Friday, September 16, 2011

Bunny Back from the Brink.


what's up doc ?


Last week, we lost one of our litter of eight young rabbits.  She went downhill suddenly and so we isolated her in the empty chicken tractor.  Another one was also off her food and hunched up, so we took her away too.  They were only ten weeks old and the recently bought vaccines were still in the fridge.  We were scared: was this myxomatosis or viral hemorrhagic disease (VHD)? 

The info from our two books and the Web seem to be exclusively directed at pets, rather than rabbits kept for meat with frequent advice to rush your bunny to the vet, not economically viable for us.

There was nothing we could do for the first one and, having read up on the symptoms of these two horrible diseases, I thought it would be a good idea to conduct a DIY autopsy (not so strange as I’m used to gutting and skinning them under different circumstances).  The liver was in good condition but the small intestine was blown up like a balloon: back to the Internet. (Click here for pictures of a healthy and an VHD infected liver)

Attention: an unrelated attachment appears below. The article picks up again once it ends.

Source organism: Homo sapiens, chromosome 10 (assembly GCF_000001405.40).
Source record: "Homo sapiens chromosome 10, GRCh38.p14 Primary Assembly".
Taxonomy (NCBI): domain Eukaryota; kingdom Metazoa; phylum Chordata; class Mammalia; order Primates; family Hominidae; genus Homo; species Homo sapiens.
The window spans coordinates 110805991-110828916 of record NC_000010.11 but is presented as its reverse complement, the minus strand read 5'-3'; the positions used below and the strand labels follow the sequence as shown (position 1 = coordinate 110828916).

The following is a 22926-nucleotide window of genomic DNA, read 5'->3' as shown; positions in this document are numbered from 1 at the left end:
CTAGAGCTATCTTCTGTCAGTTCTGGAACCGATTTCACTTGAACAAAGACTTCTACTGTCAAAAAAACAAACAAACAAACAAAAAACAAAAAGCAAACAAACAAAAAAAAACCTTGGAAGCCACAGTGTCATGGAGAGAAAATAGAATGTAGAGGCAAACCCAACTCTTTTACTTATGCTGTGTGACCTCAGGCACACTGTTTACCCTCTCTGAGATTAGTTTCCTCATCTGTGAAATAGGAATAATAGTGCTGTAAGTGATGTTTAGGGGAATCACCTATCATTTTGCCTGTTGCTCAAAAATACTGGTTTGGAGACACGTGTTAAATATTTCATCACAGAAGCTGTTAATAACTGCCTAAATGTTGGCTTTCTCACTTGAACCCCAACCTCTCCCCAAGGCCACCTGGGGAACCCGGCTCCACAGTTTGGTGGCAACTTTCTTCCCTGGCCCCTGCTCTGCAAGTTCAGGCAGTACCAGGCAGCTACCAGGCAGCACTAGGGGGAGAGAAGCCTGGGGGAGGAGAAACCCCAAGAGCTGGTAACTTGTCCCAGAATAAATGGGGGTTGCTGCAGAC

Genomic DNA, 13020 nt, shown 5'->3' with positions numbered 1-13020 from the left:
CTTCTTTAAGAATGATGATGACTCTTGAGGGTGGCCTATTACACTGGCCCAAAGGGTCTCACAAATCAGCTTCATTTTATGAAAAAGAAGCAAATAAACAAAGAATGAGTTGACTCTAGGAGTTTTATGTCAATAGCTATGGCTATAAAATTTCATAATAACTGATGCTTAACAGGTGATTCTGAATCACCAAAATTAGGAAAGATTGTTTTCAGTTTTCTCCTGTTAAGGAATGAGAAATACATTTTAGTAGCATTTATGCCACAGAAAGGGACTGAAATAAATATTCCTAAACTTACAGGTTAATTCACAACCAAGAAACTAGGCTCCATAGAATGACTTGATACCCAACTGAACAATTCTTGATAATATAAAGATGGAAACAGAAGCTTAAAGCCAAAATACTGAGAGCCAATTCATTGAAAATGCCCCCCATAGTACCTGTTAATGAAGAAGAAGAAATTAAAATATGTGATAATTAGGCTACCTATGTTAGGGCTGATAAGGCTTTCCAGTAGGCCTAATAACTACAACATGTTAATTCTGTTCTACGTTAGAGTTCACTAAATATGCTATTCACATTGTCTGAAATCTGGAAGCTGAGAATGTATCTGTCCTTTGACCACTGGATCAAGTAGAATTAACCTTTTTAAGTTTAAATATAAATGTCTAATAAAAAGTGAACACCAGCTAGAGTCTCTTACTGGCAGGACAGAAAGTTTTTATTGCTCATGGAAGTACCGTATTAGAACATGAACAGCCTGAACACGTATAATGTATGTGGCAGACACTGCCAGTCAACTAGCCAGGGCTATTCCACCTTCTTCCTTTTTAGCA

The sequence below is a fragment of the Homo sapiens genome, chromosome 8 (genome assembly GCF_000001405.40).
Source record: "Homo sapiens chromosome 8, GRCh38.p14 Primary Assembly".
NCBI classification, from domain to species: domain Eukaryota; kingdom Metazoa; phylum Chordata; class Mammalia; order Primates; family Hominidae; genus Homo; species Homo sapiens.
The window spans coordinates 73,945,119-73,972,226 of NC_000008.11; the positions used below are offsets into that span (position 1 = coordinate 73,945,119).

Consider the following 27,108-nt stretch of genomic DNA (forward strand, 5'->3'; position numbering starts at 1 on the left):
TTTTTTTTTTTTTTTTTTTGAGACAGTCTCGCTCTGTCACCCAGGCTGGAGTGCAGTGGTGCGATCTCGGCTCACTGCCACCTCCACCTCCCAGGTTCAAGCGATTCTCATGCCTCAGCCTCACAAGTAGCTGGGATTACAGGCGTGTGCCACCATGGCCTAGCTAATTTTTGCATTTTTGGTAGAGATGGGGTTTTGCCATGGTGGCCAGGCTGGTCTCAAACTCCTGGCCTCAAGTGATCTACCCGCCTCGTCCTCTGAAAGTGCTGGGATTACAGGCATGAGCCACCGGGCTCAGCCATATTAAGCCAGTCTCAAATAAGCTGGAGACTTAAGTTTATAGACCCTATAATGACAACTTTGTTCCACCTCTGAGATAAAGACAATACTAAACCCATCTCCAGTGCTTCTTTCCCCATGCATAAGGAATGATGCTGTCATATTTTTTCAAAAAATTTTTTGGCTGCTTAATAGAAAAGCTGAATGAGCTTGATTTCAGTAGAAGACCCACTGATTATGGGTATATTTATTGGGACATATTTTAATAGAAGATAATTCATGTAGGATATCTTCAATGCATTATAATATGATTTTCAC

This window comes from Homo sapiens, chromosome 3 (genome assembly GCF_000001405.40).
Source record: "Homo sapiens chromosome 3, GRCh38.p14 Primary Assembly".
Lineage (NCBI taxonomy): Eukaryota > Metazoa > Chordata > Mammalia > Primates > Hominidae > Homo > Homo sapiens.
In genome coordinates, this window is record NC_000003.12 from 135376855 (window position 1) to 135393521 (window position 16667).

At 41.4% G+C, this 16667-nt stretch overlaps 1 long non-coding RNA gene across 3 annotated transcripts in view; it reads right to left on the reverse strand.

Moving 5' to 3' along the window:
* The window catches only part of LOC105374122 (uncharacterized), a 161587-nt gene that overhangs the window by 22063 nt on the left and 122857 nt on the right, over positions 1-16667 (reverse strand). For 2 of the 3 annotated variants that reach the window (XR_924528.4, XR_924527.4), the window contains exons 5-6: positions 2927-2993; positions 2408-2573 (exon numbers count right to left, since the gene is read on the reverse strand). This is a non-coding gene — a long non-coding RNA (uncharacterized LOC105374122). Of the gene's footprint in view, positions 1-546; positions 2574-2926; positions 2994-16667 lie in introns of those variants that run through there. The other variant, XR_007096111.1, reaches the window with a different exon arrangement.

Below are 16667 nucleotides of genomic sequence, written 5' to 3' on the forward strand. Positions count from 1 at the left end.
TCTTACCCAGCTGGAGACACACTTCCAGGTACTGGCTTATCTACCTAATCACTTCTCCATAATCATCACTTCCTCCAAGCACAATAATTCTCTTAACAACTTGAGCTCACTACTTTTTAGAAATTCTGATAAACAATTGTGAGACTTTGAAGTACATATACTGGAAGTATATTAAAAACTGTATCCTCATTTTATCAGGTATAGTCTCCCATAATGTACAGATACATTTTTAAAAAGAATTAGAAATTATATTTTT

bunny tummy massage
Happily, it didn’t seem to be VHD but perhaps gastrointestinal stasis or bloat.  We followed instructions to massage the patient’s belly, monitoring her temperature, keeping her warm and hydrated and trying Simethicone for flatulence, we even gave her an enema.  (If you’re interested, the Simethicone was bought at a pharmacy, in capsules.  We cut the end off a capsule and sucked the contents into a syringe, to administer by mouth to the rabbit).
 
As I said, we can’t possible call a vet every time one of our animals is in less than top form and part of being a smallholder is learning how to recognise signs of bad health and treat them ourselves and, of course, how to keep them healthy by good husbandry.  By happy coincidence, our lovely vet, Dr Hammadi Mouhli, called me to tell me that he was in our area and could he come by to burdizzo-ise (vasectomise) three male lambs (as previously requested) so we asked him to take a look at the remaining poorly rabbit as well.  Gros ventre’ (big belly) he pronounced and diagnosed a case of Coccidiosis infection, prescribing Metoxyl in their drinking water. 

By the time I’d passed by the surgery the following morning to collect the prescription, she was already looking a little better.  We took no chances and have administered the medicine but wonder whether our own efforts had already treated her and what, in fact, she was suffering from.   
 
happy bunnies


1 comment :

Rosie said...

you do have to be a jack of all trades as a small holder dont you